Bone Grafting St. Petersburg FL

Major & Minor Bone Grafting


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Over a period of time, the jawbone associated with missing teeth atrophies or is reabsorbed. This often leaves a condition in which there are poor quality and quantity of bone suitable for placement of dental implants. In these situations, most patients are not candidates for placement of dental implants.

Today, we have the ability to grow bone where needed. This not only gives us the opportunity to place implants of proper length and width, but it also gives us a chance to restore functionality and aesthetic appearance.

Common Causes of Jaw Bone Loss:

  1. Tooth Extractions: Missing teeth lead to bone deterioration as the jaw lacks stimulation, resulting in resorption over time.

  2. Periodontal Disease: Infections gradually destroy gum support and bone, ultimately leading to tooth loss.

  3. Dentures/Bridgework: Unanchored dentures and bridges don’t stimulate the underlying bone, causing resorption and eventual instability.

  4. Facial Trauma: Tooth loss from accidents or injuries halts bone stimulation, leading to bone loss.

  5. Misalignment: Teeth misalignment can cause over-eruption and bone deterioration.

  6. Osteomyelitis: Bacterial infection in the jawbone causes inflammation and bone loss, often requiring removal of affected bone.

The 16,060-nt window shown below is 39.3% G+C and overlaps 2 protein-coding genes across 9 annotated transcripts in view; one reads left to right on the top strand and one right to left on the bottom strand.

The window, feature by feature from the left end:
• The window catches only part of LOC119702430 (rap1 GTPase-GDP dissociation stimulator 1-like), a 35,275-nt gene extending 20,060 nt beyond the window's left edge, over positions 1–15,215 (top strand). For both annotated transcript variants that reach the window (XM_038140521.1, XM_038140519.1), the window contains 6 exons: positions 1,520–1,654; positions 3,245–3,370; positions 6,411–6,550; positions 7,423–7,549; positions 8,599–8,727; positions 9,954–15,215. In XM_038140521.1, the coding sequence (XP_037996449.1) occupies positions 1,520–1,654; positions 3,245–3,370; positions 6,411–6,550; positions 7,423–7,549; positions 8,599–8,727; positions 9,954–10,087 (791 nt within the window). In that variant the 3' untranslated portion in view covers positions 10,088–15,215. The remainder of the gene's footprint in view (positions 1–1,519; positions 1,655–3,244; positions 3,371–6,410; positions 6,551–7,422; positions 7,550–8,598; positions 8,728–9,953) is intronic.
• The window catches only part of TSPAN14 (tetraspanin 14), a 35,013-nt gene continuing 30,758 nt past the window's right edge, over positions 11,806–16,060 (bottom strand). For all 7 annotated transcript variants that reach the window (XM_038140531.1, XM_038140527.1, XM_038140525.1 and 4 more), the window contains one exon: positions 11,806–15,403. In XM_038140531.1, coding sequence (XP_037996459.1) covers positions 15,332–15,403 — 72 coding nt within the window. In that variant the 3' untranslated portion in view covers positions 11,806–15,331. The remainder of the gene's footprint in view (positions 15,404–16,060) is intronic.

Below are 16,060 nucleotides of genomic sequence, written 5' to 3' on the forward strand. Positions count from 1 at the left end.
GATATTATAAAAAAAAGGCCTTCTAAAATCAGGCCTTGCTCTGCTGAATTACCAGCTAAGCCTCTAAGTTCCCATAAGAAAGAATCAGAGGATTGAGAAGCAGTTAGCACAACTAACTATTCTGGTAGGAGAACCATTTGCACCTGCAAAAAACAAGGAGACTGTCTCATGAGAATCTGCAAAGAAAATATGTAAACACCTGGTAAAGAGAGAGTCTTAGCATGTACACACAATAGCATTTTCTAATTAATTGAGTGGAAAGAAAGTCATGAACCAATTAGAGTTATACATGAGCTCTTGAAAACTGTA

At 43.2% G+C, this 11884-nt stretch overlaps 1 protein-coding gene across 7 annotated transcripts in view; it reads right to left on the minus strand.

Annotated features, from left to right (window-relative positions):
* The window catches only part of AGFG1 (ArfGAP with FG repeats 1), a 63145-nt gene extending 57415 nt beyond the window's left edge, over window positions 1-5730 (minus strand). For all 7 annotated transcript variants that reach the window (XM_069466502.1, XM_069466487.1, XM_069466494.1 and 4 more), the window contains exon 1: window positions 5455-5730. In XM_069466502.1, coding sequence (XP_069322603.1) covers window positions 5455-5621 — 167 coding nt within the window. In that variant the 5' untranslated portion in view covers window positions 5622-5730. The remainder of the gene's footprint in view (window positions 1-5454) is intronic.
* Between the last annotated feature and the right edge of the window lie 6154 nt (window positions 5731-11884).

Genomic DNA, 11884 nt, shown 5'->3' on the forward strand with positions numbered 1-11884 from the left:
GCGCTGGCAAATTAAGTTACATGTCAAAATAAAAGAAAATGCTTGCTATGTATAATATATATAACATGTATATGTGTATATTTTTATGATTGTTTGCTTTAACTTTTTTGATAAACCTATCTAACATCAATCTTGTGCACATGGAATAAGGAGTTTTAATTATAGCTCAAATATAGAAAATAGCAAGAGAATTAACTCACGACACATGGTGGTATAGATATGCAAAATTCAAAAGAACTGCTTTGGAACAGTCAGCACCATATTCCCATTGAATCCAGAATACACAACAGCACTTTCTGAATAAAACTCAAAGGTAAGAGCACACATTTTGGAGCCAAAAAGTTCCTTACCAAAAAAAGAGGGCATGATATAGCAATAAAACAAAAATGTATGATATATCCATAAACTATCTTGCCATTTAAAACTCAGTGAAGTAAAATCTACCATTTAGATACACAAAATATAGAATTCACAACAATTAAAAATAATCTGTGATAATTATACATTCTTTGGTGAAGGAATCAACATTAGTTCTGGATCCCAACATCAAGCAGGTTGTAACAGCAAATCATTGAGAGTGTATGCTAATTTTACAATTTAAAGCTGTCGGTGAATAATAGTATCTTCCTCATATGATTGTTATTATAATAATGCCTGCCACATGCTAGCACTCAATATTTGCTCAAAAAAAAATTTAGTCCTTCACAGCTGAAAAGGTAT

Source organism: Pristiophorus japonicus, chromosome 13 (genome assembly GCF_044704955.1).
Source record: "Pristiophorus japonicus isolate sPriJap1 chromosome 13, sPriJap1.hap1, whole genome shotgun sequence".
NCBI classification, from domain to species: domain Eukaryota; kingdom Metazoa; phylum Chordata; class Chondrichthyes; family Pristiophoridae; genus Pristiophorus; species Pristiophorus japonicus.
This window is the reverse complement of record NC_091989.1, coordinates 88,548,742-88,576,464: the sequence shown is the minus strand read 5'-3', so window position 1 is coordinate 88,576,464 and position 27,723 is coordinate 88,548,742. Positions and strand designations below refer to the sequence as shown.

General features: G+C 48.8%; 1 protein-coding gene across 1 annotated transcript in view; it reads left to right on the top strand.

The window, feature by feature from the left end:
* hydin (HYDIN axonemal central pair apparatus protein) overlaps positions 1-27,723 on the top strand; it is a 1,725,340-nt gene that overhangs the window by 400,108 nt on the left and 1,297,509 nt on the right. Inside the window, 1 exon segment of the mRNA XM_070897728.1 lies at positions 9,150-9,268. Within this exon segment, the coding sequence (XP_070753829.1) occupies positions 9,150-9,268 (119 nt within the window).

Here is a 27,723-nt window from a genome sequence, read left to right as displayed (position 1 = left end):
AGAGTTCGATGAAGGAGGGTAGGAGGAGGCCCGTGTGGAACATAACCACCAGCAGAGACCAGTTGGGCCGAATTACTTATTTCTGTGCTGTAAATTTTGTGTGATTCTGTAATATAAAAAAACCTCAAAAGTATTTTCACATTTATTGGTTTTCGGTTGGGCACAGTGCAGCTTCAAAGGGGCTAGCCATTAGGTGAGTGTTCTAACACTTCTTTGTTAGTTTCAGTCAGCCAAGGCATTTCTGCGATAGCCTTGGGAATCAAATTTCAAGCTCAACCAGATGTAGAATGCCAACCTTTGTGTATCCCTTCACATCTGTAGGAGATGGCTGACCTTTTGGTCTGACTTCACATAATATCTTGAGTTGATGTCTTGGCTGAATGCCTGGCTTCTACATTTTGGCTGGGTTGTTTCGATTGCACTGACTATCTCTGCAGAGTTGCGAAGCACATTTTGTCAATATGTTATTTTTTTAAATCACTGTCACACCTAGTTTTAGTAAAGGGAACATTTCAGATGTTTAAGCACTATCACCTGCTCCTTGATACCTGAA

7. Tumors: Benign or malignant tumors may necessitate jawbone removal, requiring reconstructive bone grafting.

  8. Developmental Deformities: Certain conditions lead to missing facial bones or teeth, which can be addressed with bone grafting.

  9. Sinus Deficiencies: Tooth loss in the upper jaw can lead to sinus enlargement, affecting dental implant placement. A sinus lift procedure may be necessary.

Effects of Tooth and Jaw Bone Loss:

  1. Complications with existing teeth: Misalignment, shifting, loosening, and eventual loss.
  2. Facial profile collapse.
  3. Reduced lip support.
  4. Increased skin wrinkling around the mouth.
  5. Altered facial features.
  6. Jaw pain, facial discomfort, and headaches (TMJ issues).
  7. Speaking and communication difficulties.
  8. Challenges in chewing, leading to inadequate nutrition and discomfort.
  9. Sinus expansion.

Major Bone Grafting

Bone grafting can repair implant sites with inadequate bone structure due to previous extractions, gum disease or injuries. The bone is either obtained from a tissue bank or your own bone is taken from the jaw, hip or tibia (below the knee). Sinus bone grafts are also performed to replace bone in the posterior upper jaw. In addition, special membranes may be utilized that dissolve under the gum and protect the bone graft and encourage bone regeneration. This is called guided bone regeneration or guided tissue regeneration.

Major bone grafts are typically performed to repair defects of the jaws. These defects may arise as a result of traumatic injuries, tumor surgery, or congenital defects. Large defects are repaired using the patient’s own bone. This bone is harvested from a number of different sites depending on the size of the defect. The skull (cranium), hip (iliac crest), and lateral knee (tibia) are common donor sites. These procedures are routinely performed in an operating room and require a hospital stay.

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Sinus Lift Procedure